You need people to meet your targets. Understanding your capacity needs doesn’t simply mean dividing your revenue target by average attainment per rep and using that number to decide how many reps you need. Rather, conducting scenario planning allows you to identify optimal capacity: when, where, and what roles to hire. During scenario planning, factoring in top-down and bottom-up feedback can help you validate ramp profiles so that you’re hiring not just the right number of people but also at the right time.

Another key consideration is planning for attrition. You may need to identify roles “to be replaced” or “to be hired” or current team members to be promoted. Build an ROI model to track investment in headcount so that you can be prepared to justify your plan if any conflicts arise.

  1. Define Roles

As your sales team grows, roles shift and specialize to best support the business. When defining roles for a new year, you’ll want to look at the roles you previously had, identify roles to add or deprecate, as well as opportunities for support and overlay resources. For example, perhaps you’re at a growth stage where it makes sense to create a pre-sales engineer role. You’ll want to create this role and determine how to delineate responsibilities and properly equip your enablement team to support it. Finally, consider workforce design, i.e. the optimal pairing of roles and how and when they should be involved in a sales process.

  1. Carve Segments

Methods for segmentation vary according to your company’s growth stage and the size of your market and sales team. When segmenting, start by assessing how the business is currently owned by your sales resources. Look at the segmentation you currently have as well as your lead assignment method. For example, you may be using round robin, territory based, pool based , or manager discretion. Assess what the risks and benefits of this strategy are – for example: one benefit of a simple round robin is efficiency and simplicity in the assignment process. However, a drawback is that you run the risk of high-quality leads being placed with a less experienced rep.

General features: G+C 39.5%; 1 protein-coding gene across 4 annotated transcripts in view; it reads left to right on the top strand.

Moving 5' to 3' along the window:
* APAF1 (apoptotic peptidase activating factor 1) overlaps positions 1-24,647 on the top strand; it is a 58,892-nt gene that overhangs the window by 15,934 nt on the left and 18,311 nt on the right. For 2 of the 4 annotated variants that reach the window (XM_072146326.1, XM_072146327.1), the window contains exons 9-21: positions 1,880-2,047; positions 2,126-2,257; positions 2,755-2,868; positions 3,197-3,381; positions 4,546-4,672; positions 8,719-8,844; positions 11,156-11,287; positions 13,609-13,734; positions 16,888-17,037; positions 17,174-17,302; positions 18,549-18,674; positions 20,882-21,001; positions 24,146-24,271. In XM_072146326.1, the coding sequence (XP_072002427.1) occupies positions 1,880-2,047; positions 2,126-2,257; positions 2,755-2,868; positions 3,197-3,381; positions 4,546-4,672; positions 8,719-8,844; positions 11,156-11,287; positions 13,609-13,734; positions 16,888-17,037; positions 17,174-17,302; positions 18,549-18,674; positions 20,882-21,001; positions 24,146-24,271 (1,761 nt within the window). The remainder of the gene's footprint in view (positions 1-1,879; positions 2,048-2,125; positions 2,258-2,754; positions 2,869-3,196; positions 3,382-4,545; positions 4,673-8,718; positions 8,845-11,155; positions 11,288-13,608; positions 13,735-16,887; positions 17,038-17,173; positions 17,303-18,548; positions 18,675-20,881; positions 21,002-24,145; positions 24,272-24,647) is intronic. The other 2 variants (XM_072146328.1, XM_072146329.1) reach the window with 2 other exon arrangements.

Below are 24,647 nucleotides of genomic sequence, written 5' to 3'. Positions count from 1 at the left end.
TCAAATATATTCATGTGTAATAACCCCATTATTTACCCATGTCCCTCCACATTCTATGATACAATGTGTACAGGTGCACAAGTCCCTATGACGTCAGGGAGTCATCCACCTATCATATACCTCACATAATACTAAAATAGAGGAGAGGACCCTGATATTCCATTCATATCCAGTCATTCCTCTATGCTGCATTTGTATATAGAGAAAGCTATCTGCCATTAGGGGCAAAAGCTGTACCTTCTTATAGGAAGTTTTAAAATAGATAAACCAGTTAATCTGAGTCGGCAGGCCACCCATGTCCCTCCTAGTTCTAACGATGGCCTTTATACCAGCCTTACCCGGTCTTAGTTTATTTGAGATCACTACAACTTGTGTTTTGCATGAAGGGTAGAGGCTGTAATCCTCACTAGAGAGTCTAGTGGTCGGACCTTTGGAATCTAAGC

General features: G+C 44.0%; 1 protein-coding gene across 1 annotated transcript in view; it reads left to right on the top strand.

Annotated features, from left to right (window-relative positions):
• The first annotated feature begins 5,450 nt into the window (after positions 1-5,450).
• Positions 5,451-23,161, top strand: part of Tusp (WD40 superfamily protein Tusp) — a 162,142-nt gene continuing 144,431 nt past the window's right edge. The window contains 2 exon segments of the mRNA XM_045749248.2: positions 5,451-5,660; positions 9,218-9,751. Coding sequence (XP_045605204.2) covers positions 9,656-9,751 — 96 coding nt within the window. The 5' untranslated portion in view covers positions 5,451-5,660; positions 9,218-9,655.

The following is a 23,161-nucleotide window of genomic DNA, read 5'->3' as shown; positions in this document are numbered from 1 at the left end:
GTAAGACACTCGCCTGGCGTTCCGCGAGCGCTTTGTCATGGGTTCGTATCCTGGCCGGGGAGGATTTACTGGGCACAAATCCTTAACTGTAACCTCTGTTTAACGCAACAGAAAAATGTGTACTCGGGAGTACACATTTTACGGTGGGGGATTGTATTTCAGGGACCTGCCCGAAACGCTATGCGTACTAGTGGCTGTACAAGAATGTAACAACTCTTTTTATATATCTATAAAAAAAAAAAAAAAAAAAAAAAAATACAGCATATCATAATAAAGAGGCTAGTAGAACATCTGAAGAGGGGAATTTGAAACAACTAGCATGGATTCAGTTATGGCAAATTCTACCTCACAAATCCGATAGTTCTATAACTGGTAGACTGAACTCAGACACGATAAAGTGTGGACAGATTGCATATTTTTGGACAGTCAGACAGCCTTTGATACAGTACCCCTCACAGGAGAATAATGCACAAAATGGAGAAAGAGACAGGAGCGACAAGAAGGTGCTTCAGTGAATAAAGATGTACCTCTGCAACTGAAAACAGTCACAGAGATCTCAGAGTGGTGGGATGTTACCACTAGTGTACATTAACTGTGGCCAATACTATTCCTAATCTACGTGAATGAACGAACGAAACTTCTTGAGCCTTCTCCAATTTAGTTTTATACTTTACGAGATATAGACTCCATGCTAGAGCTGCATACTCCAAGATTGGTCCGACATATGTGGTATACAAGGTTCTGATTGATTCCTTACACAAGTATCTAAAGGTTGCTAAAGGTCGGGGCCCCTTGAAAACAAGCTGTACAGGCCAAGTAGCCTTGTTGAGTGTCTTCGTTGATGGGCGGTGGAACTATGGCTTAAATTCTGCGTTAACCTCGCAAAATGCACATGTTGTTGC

When determining your segments for a new year, start by identifying data quality issues that affect territories. Then, decide overall regions and/or industry segments. You’ll also want to decide whether to give special attention to named/global accounts. Once you’ve addressed these market factors, you should analyze the various KPIs that you also wish to factor into balancing segments, such as: open pipeline, closed won for the last year, lead volume, and account scores. Giving one rep a territory with tons of open pipeline and another rep a territory with very low lead volume sets the reps up for success (and often, conflict.)

The process for carving and balancing segments is iterative, so rather than trying to divide your entire market into equal segments at the onset, we’d recommend balancing no more than 10 buckets at a time. For example, if you have 17 reps in AMER, start by first dividing into east and west. From there, subdivide.